June 19, 2007
Notes from the Naked Blogger
I have a confession to make.
I had my laptop with me all last week. And I was staying on a wired campus. I could have blogged, but I didn't. I allowed myself to be distracted by three-dimensional people.
Of course, bloggers themselves were half the problem. One of my roommates was an evil historian who uses the pseudonym Rana. I've been reading her blog since before I had one myself, and I've had countless silly conversations with her over at Pilgrim's virtual bar. In real life, she looks just like her gravatar and acts just as I expected. She was funny and spontaneous ("Hey, everyone look in this store window and let's vote on which is the ugliest pair of shoes"), she knew how to engage in deep, analytical discussions about plenary speakers or panels, and she was a sympathetic listener who followed my ramblings with perceptive remarks. Her mannerisms were even exactly what I expected: I got to see her do her "happy dance."
High Energy Writer was another serious distraction. When she met me, she said, "Are you jo(e)? Wait! Turn around so I can see the back of your head and picture you naked." I'd never met her before, but she turned out to be a gorgeous woman who carries the world in her purse and who comes up with hilarious observations about the world around her. She tried, to give her credit, to get me back on track. "What are you doing just sitting here and talking?" she would ask at breakfast. "Shouldn't you be out getting naked photos for your blog? You are falling down on the job!" But then she'd launch into a funny story that involved sex toys and airport security. I can't leave to go to my computer when someone is telling a story about the strange things a security guard did with her umbrella.
South Rockies Blogger, who not surprisingly had all kinds of interesting stories to tell, joined us for several meals, and I have to say that it was wonderful to hang out with a group of bloggers. "It's so nice to be able to talk about blogging without people thinking I'm crazy," I said at the end of one lunch.
"Oh, we think you are crazy, " said High Energy Writer, "but it's got nothing to do with the blog."
I kept thinking that bloggers need a secret signal at these kind of conferences. Perhaps we could open our laptops and draw a fish on the screen. At a party one night, Philadelphia Guy, who knows I blog, introduced me to Cute Australian Blogger Who Takes Fantastic Photographs. (I suspect he would appreciate his pseudonym a whole lot more if it weren't coined by someone old enough to be his mother.) And Dandelion Diva came to our session on blogging, where we bloggers outed ourselves to all kinds of non-bloggers. At that session, when High Energy Writer was happily pulled up our blogs on the screen to show to the crowd, it did occur to me that having a post up with a naked photo of myself on the day I outed myself to some of my academic colleagues was perhaps poor timing.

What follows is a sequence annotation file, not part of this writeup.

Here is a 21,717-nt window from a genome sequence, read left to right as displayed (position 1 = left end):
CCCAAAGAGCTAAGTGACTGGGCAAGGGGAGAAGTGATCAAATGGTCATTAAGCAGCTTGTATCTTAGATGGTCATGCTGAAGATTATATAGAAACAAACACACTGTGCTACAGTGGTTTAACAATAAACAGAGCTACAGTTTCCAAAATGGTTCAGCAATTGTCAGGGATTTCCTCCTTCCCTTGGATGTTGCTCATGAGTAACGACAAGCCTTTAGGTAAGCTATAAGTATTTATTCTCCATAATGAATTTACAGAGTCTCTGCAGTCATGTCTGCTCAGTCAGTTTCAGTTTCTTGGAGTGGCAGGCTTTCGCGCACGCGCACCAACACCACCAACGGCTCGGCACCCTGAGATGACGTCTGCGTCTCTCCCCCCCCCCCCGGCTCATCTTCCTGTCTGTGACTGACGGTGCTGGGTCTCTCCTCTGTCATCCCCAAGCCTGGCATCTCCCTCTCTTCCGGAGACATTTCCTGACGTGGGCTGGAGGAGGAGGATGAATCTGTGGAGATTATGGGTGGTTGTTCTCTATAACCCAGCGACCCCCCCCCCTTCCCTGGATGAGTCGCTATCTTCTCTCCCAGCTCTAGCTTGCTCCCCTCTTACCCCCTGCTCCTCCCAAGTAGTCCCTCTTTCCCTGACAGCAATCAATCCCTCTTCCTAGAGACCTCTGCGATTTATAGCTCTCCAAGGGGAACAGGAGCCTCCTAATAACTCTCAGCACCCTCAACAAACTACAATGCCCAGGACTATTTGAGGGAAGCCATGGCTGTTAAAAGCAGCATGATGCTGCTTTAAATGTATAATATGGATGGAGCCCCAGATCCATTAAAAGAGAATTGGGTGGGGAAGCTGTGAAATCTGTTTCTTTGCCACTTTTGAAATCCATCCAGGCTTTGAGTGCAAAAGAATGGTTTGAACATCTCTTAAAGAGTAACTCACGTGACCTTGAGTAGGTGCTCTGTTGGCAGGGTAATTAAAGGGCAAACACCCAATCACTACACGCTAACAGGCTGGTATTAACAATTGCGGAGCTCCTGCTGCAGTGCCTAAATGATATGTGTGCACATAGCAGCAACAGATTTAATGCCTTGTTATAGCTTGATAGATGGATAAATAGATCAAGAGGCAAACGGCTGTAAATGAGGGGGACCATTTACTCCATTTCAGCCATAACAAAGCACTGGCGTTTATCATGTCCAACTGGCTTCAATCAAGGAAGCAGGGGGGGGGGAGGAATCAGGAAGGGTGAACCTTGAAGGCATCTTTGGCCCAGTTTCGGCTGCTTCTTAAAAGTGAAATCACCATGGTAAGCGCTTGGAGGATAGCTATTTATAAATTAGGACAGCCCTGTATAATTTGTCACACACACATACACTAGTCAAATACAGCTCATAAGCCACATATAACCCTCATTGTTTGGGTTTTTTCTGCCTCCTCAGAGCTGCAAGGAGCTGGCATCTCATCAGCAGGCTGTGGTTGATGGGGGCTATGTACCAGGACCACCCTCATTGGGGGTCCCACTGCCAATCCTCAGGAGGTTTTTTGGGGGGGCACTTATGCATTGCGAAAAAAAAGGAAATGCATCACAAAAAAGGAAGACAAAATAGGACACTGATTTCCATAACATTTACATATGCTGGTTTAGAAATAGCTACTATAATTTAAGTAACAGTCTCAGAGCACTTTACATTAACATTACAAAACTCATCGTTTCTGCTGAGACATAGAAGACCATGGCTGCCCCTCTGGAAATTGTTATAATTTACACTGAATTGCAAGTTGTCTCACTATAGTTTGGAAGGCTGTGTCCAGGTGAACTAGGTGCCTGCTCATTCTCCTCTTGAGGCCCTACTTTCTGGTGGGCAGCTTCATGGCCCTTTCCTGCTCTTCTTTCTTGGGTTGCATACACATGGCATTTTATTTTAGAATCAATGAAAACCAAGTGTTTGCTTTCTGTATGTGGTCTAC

But I blame my blogging friends for giving me the undeserved reputation of the naked blogger. (Or the nekkid blogger, as my southern conference friends would say. Why is that everything sounds better in a southern acccent?) Their chatter caused the strangest phenomenon. All week, women kept coming up to me and volunteering to pose naked for the blog. I'd be standing in line in the dining hall, and a woman with a Friendly Green nametag would come up to me and say, "When's the nude photo shoot? I'm ready."
But our ambitions were too high. "Hey, Mississippi Poet is staying in a B&B with a huge bathtub. We could put a dozen nekkid women in there." Or "How about all of us naked in rocking chairs on the porch?" Bloggers and Non-bloggers alike kept volunteering to pose, but we never did find the right combination of camera, natural light, and naked women. You know, it's harder than you think to get a bunch of naked women together in one place when there's this whole academic conference going on.
Interestingly enough, no man volunteered to pose naked. Artist Friend said, "I'm certainly willing to take the photo," but when we said that the photographer had to be naked, he gave us a look of horror. Philadelphia Guy said he needs tenure first. Other men smiled and said nothing, and then quickly started talking about sports or books.
Rana, High Energy Writer, and I had scaled down our plans and were going to settle for a naked threesome — three naked women in a hammock. We were discussing possible angles when Philadelphia Guy appeared and offered to take the shot.
It is harder than you think to remove clothes when you are in a hammock full of wriggling women. Rana was so triumphant at getting her socks off that she threw them nearly twenty feet into the air. Philadelphia Guy, who really had no clue what we were trying to achieve, began taking photos as soon as he saw the first bit of bare flesh. I think he was a bit disconcerted by the raucous encouragement, "Come on, Philadelphia Guy. Work it, baby!" He took a few shots with my camera, then switched to the other cameras we'd hung about his neck. We chided him for going too slow and missing some key action shots.
"I am not a photographer," he protested.
"We're going to change your pseudonym to Slow Hand," one woman called out.
The discussion of his new pseudonym led to such hilarity that he began snapping away like crazy. I cannot tell you what happened next, as I must protect the bloggers involved in the photo shoot. Really, it was nothing bloggable. Nothing any of my readers would be interested in. The session ended with three women, fully clothed, rocking sedately on the porch of our campus apartment, discussing books and politics.
Posted by jo(e)